Raym Crow: Well, one of the things we need to do is to ensure that the revenue generated is stable over time. So that’s inherently going to be some kind of serial model, and with collective models, one of the issues is it has to be designed in such a way to ensure that stability. Otherwise what happens is there will be institutions that will join initially—institutions that have a philosophical predisposition towards open models for example—but over time there will be erosion in their levels of support. So we need to take whatever the model ends up being, and again, I suspect it’s going to include elements of several different kinds of models, such as private benefits exclusive to participating in institutions, and in a collective model, collective aspect of the model, at the same time.
Bill Mickey: Speaking of sort of the philosophical angle or even the ideological angle, what kind of navigation, if at all, are you finding that you’re needing to go through as you explore the various revenue models or revenue opportunities here? The sustainability aspects and so on, in lining that up with the philosophical and ideological expectations that OA brings along with it?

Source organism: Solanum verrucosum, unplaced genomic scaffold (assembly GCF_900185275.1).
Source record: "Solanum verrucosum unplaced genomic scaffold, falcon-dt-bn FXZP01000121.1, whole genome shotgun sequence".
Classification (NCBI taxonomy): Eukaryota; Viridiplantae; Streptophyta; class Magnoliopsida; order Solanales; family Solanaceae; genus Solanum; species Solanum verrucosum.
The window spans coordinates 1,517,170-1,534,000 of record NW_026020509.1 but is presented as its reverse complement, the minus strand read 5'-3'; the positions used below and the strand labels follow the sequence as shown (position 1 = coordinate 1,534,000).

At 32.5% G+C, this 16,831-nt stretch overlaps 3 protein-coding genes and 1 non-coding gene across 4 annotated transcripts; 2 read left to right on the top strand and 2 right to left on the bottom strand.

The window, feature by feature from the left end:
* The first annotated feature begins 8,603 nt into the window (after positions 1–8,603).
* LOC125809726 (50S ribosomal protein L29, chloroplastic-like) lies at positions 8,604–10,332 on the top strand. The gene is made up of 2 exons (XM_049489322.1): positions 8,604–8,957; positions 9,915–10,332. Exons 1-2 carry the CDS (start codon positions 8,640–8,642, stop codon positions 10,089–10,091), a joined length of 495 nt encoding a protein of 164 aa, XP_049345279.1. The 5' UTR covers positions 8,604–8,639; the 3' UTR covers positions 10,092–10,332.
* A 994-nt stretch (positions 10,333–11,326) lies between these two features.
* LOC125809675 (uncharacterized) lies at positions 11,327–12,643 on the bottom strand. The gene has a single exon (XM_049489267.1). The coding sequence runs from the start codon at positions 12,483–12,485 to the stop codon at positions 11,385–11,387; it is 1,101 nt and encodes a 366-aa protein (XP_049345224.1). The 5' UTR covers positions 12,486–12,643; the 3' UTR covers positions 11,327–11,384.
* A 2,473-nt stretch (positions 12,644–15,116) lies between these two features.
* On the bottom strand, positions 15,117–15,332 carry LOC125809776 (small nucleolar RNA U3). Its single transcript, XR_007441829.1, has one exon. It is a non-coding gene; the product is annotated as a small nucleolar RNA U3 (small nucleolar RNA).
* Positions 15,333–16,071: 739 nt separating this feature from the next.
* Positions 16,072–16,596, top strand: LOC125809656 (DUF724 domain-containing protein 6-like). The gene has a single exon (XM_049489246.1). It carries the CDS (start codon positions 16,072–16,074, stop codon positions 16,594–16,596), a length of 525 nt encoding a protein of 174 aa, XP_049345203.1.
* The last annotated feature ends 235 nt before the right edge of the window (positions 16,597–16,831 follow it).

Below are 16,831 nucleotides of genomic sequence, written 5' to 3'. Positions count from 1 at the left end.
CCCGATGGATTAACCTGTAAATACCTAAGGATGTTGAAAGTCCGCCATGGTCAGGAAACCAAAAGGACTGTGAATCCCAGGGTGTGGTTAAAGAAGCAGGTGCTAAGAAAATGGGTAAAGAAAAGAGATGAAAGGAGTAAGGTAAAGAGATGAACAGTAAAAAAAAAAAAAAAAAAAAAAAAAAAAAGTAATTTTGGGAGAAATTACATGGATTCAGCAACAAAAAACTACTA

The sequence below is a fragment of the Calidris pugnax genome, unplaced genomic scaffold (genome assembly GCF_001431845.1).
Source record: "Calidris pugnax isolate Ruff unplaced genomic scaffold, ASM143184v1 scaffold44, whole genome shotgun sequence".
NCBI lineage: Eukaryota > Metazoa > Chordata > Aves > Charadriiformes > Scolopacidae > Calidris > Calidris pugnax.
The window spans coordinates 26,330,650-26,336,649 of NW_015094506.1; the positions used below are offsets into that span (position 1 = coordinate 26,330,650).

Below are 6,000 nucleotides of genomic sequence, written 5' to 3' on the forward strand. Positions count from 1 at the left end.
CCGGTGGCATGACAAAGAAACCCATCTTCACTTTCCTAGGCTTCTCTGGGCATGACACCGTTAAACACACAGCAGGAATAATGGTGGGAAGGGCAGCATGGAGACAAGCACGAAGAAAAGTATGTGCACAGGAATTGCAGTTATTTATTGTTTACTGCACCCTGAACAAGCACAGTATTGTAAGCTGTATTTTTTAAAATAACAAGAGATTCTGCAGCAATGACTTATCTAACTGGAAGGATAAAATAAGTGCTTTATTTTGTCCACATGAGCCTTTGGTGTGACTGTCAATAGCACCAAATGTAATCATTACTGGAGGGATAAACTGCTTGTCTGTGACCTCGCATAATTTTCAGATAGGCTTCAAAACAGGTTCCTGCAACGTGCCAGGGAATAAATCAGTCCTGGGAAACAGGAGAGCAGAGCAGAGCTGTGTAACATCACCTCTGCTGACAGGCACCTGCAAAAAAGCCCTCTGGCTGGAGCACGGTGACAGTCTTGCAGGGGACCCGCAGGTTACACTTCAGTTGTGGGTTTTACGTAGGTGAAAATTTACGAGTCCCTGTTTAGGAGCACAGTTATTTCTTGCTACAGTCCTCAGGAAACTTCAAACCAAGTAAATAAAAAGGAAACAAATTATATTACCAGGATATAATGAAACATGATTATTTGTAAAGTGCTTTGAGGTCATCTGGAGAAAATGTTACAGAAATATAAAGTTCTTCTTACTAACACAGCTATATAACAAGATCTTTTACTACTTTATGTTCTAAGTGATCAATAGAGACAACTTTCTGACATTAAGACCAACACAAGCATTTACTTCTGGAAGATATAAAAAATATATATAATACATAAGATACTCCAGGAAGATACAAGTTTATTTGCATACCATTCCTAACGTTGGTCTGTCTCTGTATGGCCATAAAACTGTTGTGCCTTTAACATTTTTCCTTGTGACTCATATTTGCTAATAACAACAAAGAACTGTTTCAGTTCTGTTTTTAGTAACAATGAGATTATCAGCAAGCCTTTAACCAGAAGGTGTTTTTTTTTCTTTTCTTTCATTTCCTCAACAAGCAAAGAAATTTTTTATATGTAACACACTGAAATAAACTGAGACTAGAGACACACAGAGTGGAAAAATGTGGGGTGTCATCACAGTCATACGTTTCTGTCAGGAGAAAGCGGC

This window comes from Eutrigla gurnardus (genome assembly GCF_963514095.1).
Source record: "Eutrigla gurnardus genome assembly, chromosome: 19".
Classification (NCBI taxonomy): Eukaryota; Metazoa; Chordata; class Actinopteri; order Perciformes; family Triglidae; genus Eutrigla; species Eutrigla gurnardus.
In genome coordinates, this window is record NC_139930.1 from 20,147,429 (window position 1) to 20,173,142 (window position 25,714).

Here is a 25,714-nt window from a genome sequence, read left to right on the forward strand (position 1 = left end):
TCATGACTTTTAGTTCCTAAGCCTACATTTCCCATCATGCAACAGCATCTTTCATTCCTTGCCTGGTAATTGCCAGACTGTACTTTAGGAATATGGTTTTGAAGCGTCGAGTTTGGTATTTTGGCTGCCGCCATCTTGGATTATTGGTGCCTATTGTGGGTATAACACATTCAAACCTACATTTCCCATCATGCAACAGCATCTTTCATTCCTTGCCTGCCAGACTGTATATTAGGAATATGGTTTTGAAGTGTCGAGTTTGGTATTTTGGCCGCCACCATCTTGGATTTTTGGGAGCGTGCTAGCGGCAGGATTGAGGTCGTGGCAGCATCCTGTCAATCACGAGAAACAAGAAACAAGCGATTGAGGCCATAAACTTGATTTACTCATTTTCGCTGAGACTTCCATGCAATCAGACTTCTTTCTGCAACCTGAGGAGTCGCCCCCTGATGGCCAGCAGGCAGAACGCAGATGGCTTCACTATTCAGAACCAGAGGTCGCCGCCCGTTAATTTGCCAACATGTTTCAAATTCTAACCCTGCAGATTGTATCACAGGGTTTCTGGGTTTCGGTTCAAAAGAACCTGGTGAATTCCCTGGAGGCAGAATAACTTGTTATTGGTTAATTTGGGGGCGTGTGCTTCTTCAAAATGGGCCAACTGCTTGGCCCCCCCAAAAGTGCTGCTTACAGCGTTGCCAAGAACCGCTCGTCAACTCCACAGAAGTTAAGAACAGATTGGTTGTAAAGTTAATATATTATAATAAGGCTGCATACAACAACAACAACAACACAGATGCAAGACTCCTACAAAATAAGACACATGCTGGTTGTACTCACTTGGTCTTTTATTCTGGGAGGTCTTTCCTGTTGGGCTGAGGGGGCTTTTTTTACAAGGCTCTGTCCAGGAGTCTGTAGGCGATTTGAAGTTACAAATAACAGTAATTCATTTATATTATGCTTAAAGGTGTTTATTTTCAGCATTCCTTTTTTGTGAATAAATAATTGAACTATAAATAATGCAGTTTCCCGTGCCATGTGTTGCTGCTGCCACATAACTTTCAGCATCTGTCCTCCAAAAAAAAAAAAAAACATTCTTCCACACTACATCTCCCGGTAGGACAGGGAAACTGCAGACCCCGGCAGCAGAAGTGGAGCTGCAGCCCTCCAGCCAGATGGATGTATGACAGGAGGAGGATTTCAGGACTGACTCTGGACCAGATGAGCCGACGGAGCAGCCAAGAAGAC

Raym Crow: You’re asking, how is the financial model going to align with the philosophical principles?
Bill Mickey: Yeah, it’s kind of a very 30,000-foot kind of question. There’s a lot of philosophical baggage, so to speak, you know, attached to open access, and different institutions have different ideas of what that looks like. I’m just curious to see how, as you’re working through the discovery phase of building this sustainability model, how that plays into it.
Terry Ehling: Where the sweet spot is?
Bill Mickey: Yeah.